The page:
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A Melancholy Observation

ObservationIn my hiatus from writing for money I was able to see which sites have been truly passive.

Currently, Suite 101 and Demand Studios revenue share fall under the truly passive category for me. I haven’t written an article for Suite since May 4, 2011 and my last revenue share for DMS was written on January 4, 2011.

When I look at my revenue share earnings, I can only reminisce about the Demand Studio “good ol’ days” when we were able to submit writer-generated titles. In hindsight, I wish I wrote at least 5 or 10 more of them.

Comparing the Two Sites

I have 270 articles on Suite and passively earned $126.81 in the month of August. With Demand Studios, I have 9 revenue share articles and earned $122.98. My 9 articles with Demand Studios brought in $3.83 less than my 270 Suite articles.

It just goes to show how crazy this whole Internet journey is. I can say for a fact that the quality of my Suite 101 articles is far superior to anything I’ve written for Demand Studios. It’s not that I didn’t write quality for DMS, it’s just the nature of a How to article. There are some concepts that don’t fit within the confines of the How to structure.

Not Isolated Results

The above results are not a fluke. If you own several blogs on a wide range of topics, I’m sure you’ll find the blogs that provide the most well-thought out grass roots information pale in earnings when compared to those that promote a popular product, service or concept (there are a few exceptions).

I could earn a lot more money with a blog that promotes diet pills than I would with one that instructs readers to eat healthy, drink water and get plenty of exercise. The pill promoting blog would probably get a lot of spam comments while the other would develop a loyal following of helpful community members.

Always a Balancing Act

There is one thing I’ve learned about writing online. It is a constant balancing act. You’ve got to write to the masses in order to keep a roof over your head, but you also have to write from the heart in order to keep your soul replenished. It appears that this gal has a bit more replenishing to do.

Photo by Marília Florêncio Santos

{ 8 comments… add one }
  • Crystal September 22, 2011, 1:03 pm

    “I could earn a lot more money with a blog that promotes diet pills than I would with one that instructs readers to eat healthy, drink water and get plenty of exercise.”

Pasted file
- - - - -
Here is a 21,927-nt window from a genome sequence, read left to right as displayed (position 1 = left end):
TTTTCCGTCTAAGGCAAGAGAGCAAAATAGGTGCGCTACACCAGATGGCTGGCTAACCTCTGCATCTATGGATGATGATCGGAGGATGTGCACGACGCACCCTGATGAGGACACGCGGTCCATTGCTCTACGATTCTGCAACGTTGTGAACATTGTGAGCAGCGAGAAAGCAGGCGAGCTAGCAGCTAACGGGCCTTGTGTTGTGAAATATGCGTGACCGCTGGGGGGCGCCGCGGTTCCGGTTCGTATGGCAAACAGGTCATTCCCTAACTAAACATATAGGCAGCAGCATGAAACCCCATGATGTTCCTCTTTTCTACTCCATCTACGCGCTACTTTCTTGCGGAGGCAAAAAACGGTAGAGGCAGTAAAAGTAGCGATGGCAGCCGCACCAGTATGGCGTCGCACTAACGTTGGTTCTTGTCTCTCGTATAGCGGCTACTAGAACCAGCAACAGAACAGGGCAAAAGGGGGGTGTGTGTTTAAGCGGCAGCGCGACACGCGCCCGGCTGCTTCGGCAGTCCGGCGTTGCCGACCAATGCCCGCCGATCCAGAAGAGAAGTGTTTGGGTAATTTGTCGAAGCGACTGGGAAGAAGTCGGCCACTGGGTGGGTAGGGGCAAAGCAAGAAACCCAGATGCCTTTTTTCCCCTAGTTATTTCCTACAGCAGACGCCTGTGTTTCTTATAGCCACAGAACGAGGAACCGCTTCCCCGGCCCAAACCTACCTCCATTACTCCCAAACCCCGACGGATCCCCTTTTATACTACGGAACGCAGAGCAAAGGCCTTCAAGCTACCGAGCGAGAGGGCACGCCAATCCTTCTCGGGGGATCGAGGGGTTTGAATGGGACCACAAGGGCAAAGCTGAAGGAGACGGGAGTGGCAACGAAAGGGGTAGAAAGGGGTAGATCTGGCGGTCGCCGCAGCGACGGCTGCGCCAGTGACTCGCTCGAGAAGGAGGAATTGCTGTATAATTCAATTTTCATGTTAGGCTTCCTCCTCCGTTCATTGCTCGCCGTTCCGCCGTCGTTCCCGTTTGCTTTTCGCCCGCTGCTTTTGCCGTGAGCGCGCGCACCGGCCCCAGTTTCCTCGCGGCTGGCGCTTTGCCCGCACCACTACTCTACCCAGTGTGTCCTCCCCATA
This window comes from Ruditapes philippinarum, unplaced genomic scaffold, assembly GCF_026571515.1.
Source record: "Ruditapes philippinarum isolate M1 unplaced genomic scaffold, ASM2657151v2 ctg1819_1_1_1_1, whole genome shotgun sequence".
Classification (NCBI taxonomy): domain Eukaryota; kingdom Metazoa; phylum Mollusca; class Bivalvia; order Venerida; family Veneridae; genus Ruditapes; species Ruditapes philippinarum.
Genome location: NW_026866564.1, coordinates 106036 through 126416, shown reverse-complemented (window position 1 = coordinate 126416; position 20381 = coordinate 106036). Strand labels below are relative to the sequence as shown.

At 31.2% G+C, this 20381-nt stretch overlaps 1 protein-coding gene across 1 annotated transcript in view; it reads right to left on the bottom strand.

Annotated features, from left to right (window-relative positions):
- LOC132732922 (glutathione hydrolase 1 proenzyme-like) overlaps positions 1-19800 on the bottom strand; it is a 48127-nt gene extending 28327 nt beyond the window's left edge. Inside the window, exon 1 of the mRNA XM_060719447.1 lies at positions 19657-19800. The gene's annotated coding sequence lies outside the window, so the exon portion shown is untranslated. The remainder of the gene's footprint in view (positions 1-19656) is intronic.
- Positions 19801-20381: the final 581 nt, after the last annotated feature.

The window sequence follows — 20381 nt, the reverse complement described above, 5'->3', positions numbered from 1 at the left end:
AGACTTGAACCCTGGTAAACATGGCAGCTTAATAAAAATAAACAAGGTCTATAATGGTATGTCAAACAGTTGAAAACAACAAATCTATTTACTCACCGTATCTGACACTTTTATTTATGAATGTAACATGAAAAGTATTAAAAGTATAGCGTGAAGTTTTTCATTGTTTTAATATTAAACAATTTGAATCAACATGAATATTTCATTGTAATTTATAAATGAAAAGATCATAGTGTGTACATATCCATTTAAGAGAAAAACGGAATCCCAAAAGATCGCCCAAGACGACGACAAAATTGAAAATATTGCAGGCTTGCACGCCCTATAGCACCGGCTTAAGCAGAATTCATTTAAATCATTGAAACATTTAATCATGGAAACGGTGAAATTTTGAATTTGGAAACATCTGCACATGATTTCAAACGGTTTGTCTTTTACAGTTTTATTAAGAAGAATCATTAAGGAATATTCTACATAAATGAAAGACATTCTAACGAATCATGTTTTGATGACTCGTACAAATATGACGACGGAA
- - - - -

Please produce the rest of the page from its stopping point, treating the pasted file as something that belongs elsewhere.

Sad but so true, Felicia – everyone seems to want a quick fix. But like healthy finances, healthy weight (and healthy anything else I can think of) depends on daily decisions and actions. How can we get the masses on board with such a sensible idea as consistently making wise decisions? Hmm. Not very exciting, is it?

  • Grandma September 22, 2011, 1:22 pm

    Oh my 90 articles on Suite 101 have now earned a whopping $5.17 so far in September. Compare to $54 for the last two weeks in Feb when I first started there, with only 50 articles. Hmmm…disappointment. The initial earnings would have been awesome if not for Panda. Talk about passive earnings! They lowered the pay threshold to $5 a month, so I will get something in October from them. Maybe enough to buy a cup of coffee somewhere?

    I am finding better money in writing blogs for legal websites than writing for any content mill.

  • Michael September 22, 2011, 2:48 pm

    Wait, you made over a hundred dollars with your Demand Studios revenue share articles and you only have nine of them? You’re talking about the ones you wrote through the studio, right? I seem to remember you writing through eHow itself but that you got the buyout.

    Making that much off nine Demand Studios rev share articles seems darn near unheard of (except I’m hearing it now). That’s about ten times what I’ve heard anyone else report making.

    • Felicia September 22, 2011, 3:32 pm

      Michael, I’m sure there are other folks earning pretty well with their DMS revenue share articles. I haven’t roamed around the net to see how folks are doing, but the DMS revenue share seems to be taking on the same trajectory as the eHow articles did.

      I really wish I had written a few more, but once the eHow buyout occurred, I didn’t want to build a large portfolio of articles through the DMS interface only to have them bought/removed.

      • Michael September 22, 2011, 4:45 pm

        Certainly understandable. You seem to be doing just fine with your own sites anyway. That definitely seems to be where things are headed besides.

        Anyway, color me impressed on those earnings.

  • Bill Swan September 22, 2011, 10:32 pm

    The funny thing is, the more the article provides a quick fix the more it is tried. This is even true when there is credible information that says the method is unreliable. Welcome to modern marketing.

    • Michael September 23, 2011, 11:58 pm

      This is true, all the way up to perhaps the modern marketing part. I think this is a phenomenon that is, sadly, anything but modern. Snake oil salesman have a long history.

      • Bill Swan September 25, 2011, 8:38 am

        Michael thank you, I wasn’t thinking of the old ads found in papers and the traveling shows that touted fast relief to anything. Now that I remember my history this is what caused the FTC to create minimal guidelines for mail order and advertising.

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